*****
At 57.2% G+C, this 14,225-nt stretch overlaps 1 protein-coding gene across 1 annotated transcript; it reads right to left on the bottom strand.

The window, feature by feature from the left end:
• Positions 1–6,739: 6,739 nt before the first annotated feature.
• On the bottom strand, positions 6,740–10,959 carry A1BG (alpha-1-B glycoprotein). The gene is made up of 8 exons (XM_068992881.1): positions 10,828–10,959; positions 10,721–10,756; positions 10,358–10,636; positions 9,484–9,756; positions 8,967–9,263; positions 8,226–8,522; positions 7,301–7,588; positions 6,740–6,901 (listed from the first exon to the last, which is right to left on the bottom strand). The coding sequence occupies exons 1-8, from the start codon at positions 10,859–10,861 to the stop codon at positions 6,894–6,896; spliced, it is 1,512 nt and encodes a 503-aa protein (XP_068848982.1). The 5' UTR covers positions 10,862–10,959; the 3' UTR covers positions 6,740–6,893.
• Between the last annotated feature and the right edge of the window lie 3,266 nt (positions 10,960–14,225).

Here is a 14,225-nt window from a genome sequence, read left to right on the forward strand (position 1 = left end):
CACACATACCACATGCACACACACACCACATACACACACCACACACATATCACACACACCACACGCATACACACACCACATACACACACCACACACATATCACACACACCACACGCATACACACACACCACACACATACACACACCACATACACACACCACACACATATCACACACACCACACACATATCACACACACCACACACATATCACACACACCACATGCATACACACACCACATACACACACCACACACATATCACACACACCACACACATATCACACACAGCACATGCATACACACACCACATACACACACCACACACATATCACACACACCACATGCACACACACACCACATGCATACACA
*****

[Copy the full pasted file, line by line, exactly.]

At 57.2% G+C, this 14,225-nt stretch overlaps 1 protein-coding gene across 1 annotated transcript; it reads right to left on the bottom strand.

The window, feature by feature from the left end:
• Positions 1–6,739: 6,739 nt before the first annotated feature.
• On the bottom strand, positions 6,740–10,959 carry A1BG (alpha-1-B glycoprotein). The gene is made up of 8 exons (XM_068992881.1): positions 10,828–10,959; positions 10,721–10,756; positions 10,358–10,636; positions 9,484–9,756; positions 8,967–9,263; positions 8,226–8,522; positions 7,301–7,588; positions 6,740–6,901 (listed from the first exon to the last, which is right to left on the bottom strand). The coding sequence occupies exons 1-8, from the start codon at positions 10,859–10,861 to the stop codon at positions 6,894–6,896; spliced, it is 1,512 nt and encodes a 503-aa protein (XP_068848982.1). The 5' UTR covers positions 10,862–10,959; the 3' UTR covers positions 6,740–6,893.
• Between the last annotated feature and the right edge of the window lie 3,266 nt (positions 10,960–14,225).

Here is a 14,225-nt window from a genome sequence, read left to right on the forward strand (position 1 = left end):
CACACATACCACATGCACACACACACCACATACACACACCACACACATATCACACACACCACACGCATACACACACCACATACACACACCACACACATATCACACACACCACACGCATACACACACACCACACACATACACACACCACATACACACACCACACACATATCACACACACCACACACATATCACACACACCACACACATATCACACACACCACATGCATACACACACCACATACACACACCACACACATATCACACACACCACACACATATCACACACAGCACATGCATACACACACCACATACACACACCACACACATATCACACACACCACATGCACACACACACCACATGCATACACA